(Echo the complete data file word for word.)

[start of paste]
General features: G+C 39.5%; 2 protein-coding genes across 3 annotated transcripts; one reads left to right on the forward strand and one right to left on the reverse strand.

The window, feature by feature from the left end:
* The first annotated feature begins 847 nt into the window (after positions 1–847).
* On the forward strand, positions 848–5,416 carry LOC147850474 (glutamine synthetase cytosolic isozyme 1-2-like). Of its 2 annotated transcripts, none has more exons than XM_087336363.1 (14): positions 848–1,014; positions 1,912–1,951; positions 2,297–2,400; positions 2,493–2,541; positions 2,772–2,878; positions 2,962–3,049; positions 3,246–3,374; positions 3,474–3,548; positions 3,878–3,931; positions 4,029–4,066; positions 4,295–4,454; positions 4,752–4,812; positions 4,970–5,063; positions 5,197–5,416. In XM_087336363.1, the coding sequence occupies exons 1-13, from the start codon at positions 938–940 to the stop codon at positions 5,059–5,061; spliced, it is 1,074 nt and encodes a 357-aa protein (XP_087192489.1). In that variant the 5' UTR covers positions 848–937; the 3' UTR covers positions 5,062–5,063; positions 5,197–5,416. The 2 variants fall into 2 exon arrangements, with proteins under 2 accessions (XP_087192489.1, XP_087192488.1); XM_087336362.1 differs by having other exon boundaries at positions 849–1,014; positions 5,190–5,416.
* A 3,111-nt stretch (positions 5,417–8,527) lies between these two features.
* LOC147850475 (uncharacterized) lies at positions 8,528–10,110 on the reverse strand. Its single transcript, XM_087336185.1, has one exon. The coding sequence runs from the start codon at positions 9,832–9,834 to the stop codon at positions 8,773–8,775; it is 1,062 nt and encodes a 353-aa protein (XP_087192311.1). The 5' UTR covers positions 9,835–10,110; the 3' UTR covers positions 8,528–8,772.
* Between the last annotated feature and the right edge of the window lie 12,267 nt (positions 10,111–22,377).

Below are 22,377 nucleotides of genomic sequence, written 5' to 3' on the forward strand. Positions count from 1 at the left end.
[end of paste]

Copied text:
General features: G+C 39.5%; 2 protein-coding genes across 3 annotated transcripts; one reads left to right on the forward strand and one right to left on the reverse strand.

The window, feature by feature from the left end:
* The first annotated feature begins 847 nt into the window (after positions 1–847).
* On the forward strand, positions 848–5,416 carry LOC147850474 (glutamine synthetase cytosolic isozyme 1-2-like). Of its 2 annotated transcripts, none has more exons than XM_087336363.1 (14): positions 848–1,014; positions 1,912–1,951; positions 2,297–2,400; positions 2,493–2,541; positions 2,772–2,878; positions 2,962–3,049; positions 3,246–3,374; positions 3,474–3,548; positions 3,878–3,931; positions 4,029–4,066; positions 4,295–4,454; positions 4,752–4,812; positions 4,970–5,063; positions 5,197–5,416. In XM_087336363.1, the coding sequence occupies exons 1-13, from the start codon at positions 938–940 to the stop codon at positions 5,059–5,061; spliced, it is 1,074 nt and encodes a 357-aa protein (XP_087192489.1). In that variant the 5' UTR covers positions 848–937; the 3' UTR covers positions 5,062–5,063; positions 5,197–5,416. The 2 variants fall into 2 exon arrangements, with proteins under 2 accessions (XP_087192489.1, XP_087192488.1); XM_087336362.1 differs by having other exon boundaries at positions 849–1,014; positions 5,190–5,416.
* A 3,111-nt stretch (positions 5,417–8,527) lies between these two features.
* LOC147850475 (uncharacterized) lies at positions 8,528–10,110 on the reverse strand. Its single transcript, XM_087336185.1, has one exon. The coding sequence runs from the start codon at positions 9,832–9,834 to the stop codon at positions 8,773–8,775; it is 1,062 nt and encodes a 353-aa protein (XP_087192311.1). The 5' UTR covers positions 9,835–10,110; the 3' UTR covers positions 8,528–8,772.
* Between the last annotated feature and the right edge of the window lie 12,267 nt (positions 10,111–22,377).

Below are 22,377 nucleotides of genomic sequence, written 5' to 3' on the forward strand. Positions count from 1 at the left end.